Suffice it to say, you quickly work out that person X is relationship Y to person Z, and the stories all form an web that you only see a few strands of at a time. The clever bit is that they can appear in any order. If you were told the tale from start to finish, all linear and neat, then it probably wouldn’t be anywhere near as captivating, and you’d spot twists a mile off. But because you never know who you’re going to run into next, there’s always a little thrill after every load screen. “I hope,” you think to yourself, “I get another Stan and Mitch scene next. I haven’t seen them since we escaped on their motorbike by throwing cash they’d stolen at the windshield of the cops in hot pursuit.”
Instead you’ll be greeted by the sprangling guitar music that suggests you’re about to hang out with John the trucker. Sometimes the proc gen goes a bit awry (one time John dropped me off into a motel scene that later featured him returning and leaving again), but generally it makes for a suspenseful little mystery, and your own playthrough will probably differ a lot from anyone else’s. There are very smart touches, like how many characters have a different song associated with them, and because you’re playing a new teen each time you meet someone it’s fun to leverage player knowledge, sneakily, guiltily, to help people out.
Because you’re not a totally passive traveller in Road 96. Each segement has a chat or a mini-game. You might play find-the-lady at a party with Sonya, or hack into a back room with Alex. Most will, eventually, give you a skill you’ll need to escape over the border, or will help you as other teens. Stan and Mitch give you a lockpick, for example, and you can pick these up in a different order each time too. I got hacking from Alex really early, and the lockpick really late. So many doors unopened!
There are some dialogue choices that are clearly [any response here] that won’t change conversations, but some of your actions do have consequences – managing to persuade someone to build a bomb or not, and so on. Sometimes your response will be marked with little icons. These represent moderate resistance with democracy (encouraging people to vote to get Tyrak’s opponent into power), radical resistance (encouraging the Back Bridgades to take more violent paths) or washing your hands of the whole thing and pissing off somewhere else.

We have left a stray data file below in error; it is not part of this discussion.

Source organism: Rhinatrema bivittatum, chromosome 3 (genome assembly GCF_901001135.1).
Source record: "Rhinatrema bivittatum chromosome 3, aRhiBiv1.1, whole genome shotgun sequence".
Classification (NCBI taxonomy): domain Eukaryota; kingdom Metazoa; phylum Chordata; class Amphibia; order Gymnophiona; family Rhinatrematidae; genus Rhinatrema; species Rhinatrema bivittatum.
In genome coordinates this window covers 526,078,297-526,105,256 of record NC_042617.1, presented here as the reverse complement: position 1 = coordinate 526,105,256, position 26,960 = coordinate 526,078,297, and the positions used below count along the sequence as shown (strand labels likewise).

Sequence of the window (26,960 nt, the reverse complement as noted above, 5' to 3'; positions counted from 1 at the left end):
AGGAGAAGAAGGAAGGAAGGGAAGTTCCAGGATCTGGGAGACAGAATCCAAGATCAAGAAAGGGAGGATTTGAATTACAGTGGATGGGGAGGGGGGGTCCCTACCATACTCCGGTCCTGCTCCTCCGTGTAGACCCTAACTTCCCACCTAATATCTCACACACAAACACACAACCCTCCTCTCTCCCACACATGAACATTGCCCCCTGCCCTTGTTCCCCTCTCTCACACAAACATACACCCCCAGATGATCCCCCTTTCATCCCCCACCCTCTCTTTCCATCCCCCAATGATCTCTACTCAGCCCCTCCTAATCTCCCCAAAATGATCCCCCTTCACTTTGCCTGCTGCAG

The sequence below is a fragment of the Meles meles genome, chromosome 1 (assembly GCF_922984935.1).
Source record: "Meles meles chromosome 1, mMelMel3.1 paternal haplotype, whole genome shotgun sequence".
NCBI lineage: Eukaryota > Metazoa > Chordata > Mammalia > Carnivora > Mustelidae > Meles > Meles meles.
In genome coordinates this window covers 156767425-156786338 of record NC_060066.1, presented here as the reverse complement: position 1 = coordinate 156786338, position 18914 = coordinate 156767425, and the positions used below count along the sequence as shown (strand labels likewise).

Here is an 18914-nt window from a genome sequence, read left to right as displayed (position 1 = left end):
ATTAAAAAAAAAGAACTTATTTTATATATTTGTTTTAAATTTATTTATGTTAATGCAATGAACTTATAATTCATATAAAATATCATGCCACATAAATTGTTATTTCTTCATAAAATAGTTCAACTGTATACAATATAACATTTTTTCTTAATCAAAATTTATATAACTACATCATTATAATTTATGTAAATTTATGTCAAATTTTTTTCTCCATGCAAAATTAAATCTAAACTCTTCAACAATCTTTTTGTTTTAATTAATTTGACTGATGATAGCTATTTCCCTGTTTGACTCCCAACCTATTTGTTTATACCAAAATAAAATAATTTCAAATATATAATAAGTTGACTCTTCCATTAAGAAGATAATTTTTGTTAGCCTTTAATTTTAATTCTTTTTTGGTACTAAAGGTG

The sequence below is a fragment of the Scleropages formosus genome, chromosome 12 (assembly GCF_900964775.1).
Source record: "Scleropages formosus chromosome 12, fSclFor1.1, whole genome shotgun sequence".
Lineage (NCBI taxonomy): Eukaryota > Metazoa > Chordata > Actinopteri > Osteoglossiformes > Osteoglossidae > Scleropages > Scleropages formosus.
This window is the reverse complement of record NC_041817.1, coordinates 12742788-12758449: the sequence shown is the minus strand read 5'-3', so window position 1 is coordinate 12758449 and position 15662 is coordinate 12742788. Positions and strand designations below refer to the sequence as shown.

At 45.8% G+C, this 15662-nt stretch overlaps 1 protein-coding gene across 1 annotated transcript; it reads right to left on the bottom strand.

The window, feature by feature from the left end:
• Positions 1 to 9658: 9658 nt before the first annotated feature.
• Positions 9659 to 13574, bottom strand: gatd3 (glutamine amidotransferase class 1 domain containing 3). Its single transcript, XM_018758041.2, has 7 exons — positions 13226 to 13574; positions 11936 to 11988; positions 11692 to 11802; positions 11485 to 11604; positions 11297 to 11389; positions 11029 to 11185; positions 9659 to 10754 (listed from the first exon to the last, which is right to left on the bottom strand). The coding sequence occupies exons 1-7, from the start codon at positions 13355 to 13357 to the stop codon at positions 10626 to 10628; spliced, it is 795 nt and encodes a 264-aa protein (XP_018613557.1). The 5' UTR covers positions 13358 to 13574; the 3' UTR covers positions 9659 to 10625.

Because another thing about Road 96 is that it doesn’t pretend it’s not political, or analogous to current or recent events. Tyrack and his party are clearly positioned as the right wing, and you’re not asked if it’s right to resist them or not, but rather how to resist. People even say “fake news”. The third option – of trying to divorce yourself from the situation – is sometimes represented as saying you have no opinion, or even staying silent, which feels like a burn. And, interestingly, sometimes doing the right thing, like trying to save a cop from a car crash, will get you immediately thrown in jail. I think it’s trying to be more realistic and pragmatic, where sometimes you might expect a game to reward you with attaboy biscuits for being good.
Not that I think it’s a truly accurate representation of being homeless, since food and money is usually quite easy to come by, or of political struggle, or indeed of crossing the border, because that part is pretty easy too. I managed it every time: saving money to hire a coyote, going through secret tunnels, smuggling myself in the back of a lorry. Even spending two days climbing over a mountain wasn’t too tough. Tell you what, though. Fabulous view. Great journey to go on.